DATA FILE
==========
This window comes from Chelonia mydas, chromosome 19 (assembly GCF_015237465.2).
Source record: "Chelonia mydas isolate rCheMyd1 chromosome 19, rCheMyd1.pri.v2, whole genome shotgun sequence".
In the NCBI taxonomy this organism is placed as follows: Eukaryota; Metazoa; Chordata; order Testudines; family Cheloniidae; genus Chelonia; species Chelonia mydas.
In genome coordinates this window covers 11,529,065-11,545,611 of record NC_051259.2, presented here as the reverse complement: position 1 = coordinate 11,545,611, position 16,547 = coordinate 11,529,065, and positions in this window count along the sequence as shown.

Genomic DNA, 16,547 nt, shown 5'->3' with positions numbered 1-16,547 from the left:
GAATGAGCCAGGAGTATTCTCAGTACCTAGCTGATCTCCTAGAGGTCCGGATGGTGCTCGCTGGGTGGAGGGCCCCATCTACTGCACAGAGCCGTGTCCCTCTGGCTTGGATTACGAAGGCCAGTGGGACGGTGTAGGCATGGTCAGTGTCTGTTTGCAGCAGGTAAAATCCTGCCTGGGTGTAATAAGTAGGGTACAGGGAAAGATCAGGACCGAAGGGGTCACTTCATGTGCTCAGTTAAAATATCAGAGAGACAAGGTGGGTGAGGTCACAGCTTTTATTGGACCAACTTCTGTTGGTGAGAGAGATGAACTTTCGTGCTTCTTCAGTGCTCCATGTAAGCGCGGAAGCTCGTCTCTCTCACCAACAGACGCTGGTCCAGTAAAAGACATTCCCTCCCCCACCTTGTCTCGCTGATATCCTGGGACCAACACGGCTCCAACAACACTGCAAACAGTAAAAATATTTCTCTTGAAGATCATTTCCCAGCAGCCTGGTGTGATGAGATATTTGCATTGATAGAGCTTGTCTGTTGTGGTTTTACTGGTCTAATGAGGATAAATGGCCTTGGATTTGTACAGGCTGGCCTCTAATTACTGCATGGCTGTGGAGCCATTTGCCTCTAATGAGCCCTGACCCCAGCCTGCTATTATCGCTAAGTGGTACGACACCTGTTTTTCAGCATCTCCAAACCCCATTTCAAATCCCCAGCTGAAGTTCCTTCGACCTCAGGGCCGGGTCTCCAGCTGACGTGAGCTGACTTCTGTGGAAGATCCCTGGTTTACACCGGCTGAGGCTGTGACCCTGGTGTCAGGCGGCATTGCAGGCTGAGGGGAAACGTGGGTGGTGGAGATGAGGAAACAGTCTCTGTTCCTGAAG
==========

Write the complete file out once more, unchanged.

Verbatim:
This window comes from Chelonia mydas, chromosome 19 (assembly GCF_015237465.2).
Source record: "Chelonia mydas isolate rCheMyd1 chromosome 19, rCheMyd1.pri.v2, whole genome shotgun sequence".
In the NCBI taxonomy this organism is placed as follows: Eukaryota; Metazoa; Chordata; order Testudines; family Cheloniidae; genus Chelonia; species Chelonia mydas.
In genome coordinates this window covers 11,529,065-11,545,611 of record NC_051259.2, presented here as the reverse complement: position 1 = coordinate 11,545,611, position 16,547 = coordinate 11,529,065, and positions in this window count along the sequence as shown.

Genomic DNA, 16,547 nt, shown 5'->3' with positions numbered 1-16,547 from the left:
GAATGAGCCAGGAGTATTCTCAGTACCTAGCTGATCTCCTAGAGGTCCGGATGGTGCTCGCTGGGTGGAGGGCCCCATCTACTGCACAGAGCCGTGTCCCTCTGGCTTGGATTACGAAGGCCAGTGGGACGGTGTAGGCATGGTCAGTGTCTGTTTGCAGCAGGTAAAATCCTGCCTGGGTGTAATAAGTAGGGTACAGGGAAAGATCAGGACCGAAGGGGTCACTTCATGTGCTCAGTTAAAATATCAGAGAGACAAGGTGGGTGAGGTCACAGCTTTTATTGGACCAACTTCTGTTGGTGAGAGAGATGAACTTTCGTGCTTCTTCAGTGCTCCATGTAAGCGCGGAAGCTCGTCTCTCTCACCAACAGACGCTGGTCCAGTAAAAGACATTCCCTCCCCCACCTTGTCTCGCTGATATCCTGGGACCAACACGGCTCCAACAACACTGCAAACAGTAAAAATATTTCTCTTGAAGATCATTTCCCAGCAGCCTGGTGTGATGAGATATTTGCATTGATAGAGCTTGTCTGTTGTGGTTTTACTGGTCTAATGAGGATAAATGGCCTTGGATTTGTACAGGCTGGCCTCTAATTACTGCATGGCTGTGGAGCCATTTGCCTCTAATGAGCCCTGACCCCAGCCTGCTATTATCGCTAAGTGGTACGACACCTGTTTTTCAGCATCTCCAAACCCCATTTCAAATCCCCAGCTGAAGTTCCTTCGACCTCAGGGCCGGGTCTCCAGCTGACGTGAGCTGACTTCTGTGGAAGATCCCTGGTTTACACCGGCTGAGGCTGTGACCCTGGTGTCAGGCGGCATTGCAGGCTGAGGGGAAACGTGGGTGGTGGAGATGAGGAAACAGTCTCTGTTCCTGAAG